RCC Honors History Project

Excerpt from “The Trouble With Columbus”

Posted by mcelynrh on March 4, 2009

from Time magazine

By Paul Gray;Cathy Booth/Miami, Anne Hopkins and Ratu Kamlani/New York Monday, Oct. 07, 1991

This rain on the Columbus parade is nothing, though, compared with the storm of outrage that the prospect of quincentennial partying has unleashed among the anti-Columbians. “Our celebration is to oppose,” says Evaristo Nugkuag, a member of the Aguaruna people, who is president of the Coordinating Body for the Indigenous Peoples’ Organizations of the Amazon Basin (COICA), an umbrella group in Lima, Peru. On Oct. 7, in Quetzaltenango, Guatemala, about 1,000 members of COICA and other groups, representing 24 countries in the Western Hemisphere, will gather at a “Continental Encounter” meeting. One of the purposes is to determine strategies to counter the 1992 Columbus celebrations, including the establishment of an “alternative Seville” at a yet to be chosen site in Mexico. Nugkuag thinks such an antimainstream World’s Fair can be an occasion for reflection rather than celebration: “We want to recover our history to affirm our identity, to achieve true independence from exploitation and aggression and to play a role in determining our future.”

Similar protests have been percolating, or even boiling, for some time. When it opened at the University of Florida’s Museum of Natural History two years ago, an exhibit called “First Encounters: Spanish Explorations in the Caribbean and the United States 1492-1570” drew spirited opposition from Native American activists, including Russell Means of the American Indian Movement. “Columbus makes Hitler look like a juvenile delinquent!” yelled demonstrators. COLUMBUS MURDERED A CONTINENT read one of the placards. Last July a group of protesters dressed as South American Indians appeared unannounced in Spain, wearing loincloths, their faces and bodies painted. The invaders peacefully entered the shrine of the nation’s patron saint at Santiago de Compostela. They left flowers and other offerings and a message to ask “forgiveness for those who used his name to conquer, murder and destroy peoples.”

Anti-Columbus sentiments are by no means restricted to the descendants of those who were on hand when the Genoan first showed up. Last year the National Council of the Churches of Christ in the U.S. adopted a resolution suggesting how 1492 should be commemorated: “For the descendants of the survivors of the subsequent invasion, genocide, slavery, ‘ecocide’ and exploitation of the wealth of the land, a celebration is not an appropriate observance of this anniversary.”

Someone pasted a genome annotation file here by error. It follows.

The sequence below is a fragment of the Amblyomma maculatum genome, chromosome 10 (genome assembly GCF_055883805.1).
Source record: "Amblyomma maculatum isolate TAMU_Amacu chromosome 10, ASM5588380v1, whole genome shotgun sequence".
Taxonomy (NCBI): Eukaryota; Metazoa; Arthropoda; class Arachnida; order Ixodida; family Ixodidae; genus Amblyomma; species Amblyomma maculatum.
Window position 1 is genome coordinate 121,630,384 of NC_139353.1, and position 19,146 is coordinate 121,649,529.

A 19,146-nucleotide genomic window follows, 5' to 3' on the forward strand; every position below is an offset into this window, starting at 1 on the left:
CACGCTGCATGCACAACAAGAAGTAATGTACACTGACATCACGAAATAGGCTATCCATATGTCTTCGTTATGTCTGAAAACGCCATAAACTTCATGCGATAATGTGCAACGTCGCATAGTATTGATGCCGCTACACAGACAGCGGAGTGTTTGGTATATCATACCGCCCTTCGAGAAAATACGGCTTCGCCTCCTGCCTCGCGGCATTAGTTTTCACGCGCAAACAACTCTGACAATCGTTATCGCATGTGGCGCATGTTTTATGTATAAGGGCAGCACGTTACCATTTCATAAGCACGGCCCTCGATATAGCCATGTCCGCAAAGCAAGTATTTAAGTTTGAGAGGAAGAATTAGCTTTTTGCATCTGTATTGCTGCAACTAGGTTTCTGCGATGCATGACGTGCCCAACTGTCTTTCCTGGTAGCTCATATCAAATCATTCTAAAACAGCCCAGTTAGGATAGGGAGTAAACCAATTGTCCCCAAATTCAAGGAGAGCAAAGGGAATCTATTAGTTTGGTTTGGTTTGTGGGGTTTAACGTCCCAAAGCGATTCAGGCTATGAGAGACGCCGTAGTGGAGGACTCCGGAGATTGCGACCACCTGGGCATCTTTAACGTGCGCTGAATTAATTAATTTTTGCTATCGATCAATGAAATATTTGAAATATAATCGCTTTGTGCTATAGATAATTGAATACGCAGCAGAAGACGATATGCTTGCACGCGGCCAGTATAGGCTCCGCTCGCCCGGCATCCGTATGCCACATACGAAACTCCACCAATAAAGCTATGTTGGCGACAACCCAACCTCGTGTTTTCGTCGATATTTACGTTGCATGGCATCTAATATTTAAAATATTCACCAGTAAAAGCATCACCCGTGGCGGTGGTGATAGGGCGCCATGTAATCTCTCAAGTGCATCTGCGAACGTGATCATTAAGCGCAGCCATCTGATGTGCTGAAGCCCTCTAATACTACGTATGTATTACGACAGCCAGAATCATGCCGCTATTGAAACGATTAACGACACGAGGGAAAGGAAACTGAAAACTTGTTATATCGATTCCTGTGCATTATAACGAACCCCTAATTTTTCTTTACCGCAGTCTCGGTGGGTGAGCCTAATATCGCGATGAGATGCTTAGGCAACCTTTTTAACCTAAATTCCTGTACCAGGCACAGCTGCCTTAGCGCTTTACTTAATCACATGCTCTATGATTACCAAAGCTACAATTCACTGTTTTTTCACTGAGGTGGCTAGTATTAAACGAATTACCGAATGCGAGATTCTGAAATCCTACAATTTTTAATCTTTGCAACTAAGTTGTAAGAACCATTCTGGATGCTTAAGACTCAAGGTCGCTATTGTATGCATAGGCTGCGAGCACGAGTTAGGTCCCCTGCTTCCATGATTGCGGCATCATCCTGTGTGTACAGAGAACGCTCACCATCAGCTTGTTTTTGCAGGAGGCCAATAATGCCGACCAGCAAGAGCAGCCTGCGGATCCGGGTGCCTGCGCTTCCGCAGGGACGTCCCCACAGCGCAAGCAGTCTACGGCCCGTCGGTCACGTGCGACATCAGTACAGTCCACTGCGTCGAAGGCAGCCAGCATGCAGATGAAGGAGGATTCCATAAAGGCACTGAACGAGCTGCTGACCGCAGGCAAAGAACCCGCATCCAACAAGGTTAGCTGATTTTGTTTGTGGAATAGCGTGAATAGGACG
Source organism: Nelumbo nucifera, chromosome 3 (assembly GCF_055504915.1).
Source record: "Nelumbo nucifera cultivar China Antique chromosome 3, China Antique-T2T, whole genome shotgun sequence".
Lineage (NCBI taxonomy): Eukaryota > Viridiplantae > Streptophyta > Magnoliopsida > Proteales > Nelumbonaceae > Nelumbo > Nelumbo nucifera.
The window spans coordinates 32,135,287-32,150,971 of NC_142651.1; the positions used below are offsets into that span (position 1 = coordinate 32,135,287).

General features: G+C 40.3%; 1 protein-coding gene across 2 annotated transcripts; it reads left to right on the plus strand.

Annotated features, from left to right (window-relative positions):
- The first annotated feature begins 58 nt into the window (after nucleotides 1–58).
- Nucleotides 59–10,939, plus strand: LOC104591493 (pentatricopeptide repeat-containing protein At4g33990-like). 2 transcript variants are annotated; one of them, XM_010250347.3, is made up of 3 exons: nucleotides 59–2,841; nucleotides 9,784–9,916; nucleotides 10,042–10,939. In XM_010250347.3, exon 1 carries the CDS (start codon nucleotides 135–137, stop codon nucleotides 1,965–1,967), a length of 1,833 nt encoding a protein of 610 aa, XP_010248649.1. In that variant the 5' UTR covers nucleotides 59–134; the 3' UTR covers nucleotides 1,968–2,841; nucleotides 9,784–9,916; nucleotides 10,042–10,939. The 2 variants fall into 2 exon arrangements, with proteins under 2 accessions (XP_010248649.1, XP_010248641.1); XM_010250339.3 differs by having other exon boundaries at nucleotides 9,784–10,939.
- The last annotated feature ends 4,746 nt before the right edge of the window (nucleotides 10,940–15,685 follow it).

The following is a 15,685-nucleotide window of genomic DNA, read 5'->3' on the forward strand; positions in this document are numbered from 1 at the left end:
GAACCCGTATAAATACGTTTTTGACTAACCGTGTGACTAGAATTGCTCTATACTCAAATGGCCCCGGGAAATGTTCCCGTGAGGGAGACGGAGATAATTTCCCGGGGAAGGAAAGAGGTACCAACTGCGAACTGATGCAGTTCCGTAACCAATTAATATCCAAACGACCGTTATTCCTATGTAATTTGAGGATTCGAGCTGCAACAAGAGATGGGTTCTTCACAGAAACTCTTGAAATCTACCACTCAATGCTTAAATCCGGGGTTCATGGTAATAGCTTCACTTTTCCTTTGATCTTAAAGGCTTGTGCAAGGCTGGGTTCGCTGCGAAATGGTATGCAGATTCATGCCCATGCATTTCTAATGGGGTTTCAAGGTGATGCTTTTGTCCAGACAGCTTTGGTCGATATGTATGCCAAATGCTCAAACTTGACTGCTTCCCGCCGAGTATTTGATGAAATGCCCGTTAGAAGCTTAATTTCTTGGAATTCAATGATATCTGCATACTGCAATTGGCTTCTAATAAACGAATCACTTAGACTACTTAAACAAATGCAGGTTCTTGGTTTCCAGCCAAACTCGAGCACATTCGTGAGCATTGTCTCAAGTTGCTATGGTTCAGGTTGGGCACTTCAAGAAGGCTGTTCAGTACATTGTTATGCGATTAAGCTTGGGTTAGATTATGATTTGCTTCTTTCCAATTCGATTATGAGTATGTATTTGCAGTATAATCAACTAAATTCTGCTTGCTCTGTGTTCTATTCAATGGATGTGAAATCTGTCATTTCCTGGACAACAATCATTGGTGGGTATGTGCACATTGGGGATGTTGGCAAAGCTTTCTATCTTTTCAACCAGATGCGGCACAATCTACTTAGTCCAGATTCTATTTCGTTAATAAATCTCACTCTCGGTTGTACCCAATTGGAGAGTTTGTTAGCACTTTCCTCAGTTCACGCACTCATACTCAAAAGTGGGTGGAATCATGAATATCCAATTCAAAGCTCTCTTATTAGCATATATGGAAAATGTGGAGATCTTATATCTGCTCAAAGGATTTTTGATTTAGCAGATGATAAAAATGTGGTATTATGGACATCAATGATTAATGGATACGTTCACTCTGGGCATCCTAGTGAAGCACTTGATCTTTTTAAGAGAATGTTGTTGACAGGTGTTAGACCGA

The charge that Columbus’ arrival instigated genocide has become a major weapon in the anti-Columbian arsenal. George Tinker, a Native American who teaches at the Iliff School of Theology in Denver, says of the quincentennial plans: “We’re talking about celebrating the great benefit to some people brought by the murder of other people.” Further to Columbus’ discredit, at the bar of contemporary judgment, is his identity as a white European male. Across the U.S., academicians will be jetting to innumerable conferences where they will give papers on the colonial depredations and horrors that Columbus inaugurated. Author Hans Koning, who has written a scathing biography titled Columbus: His Enterprise (Monthly Review Press; $8.95), sums up this school of scandalized thought: “It’s almost obscene to celebrate Columbus because it’s an unmitigated record of horror. We don’t have to celebrate a man who was really — from an Indian point of view — worse than Attila the Hun.”



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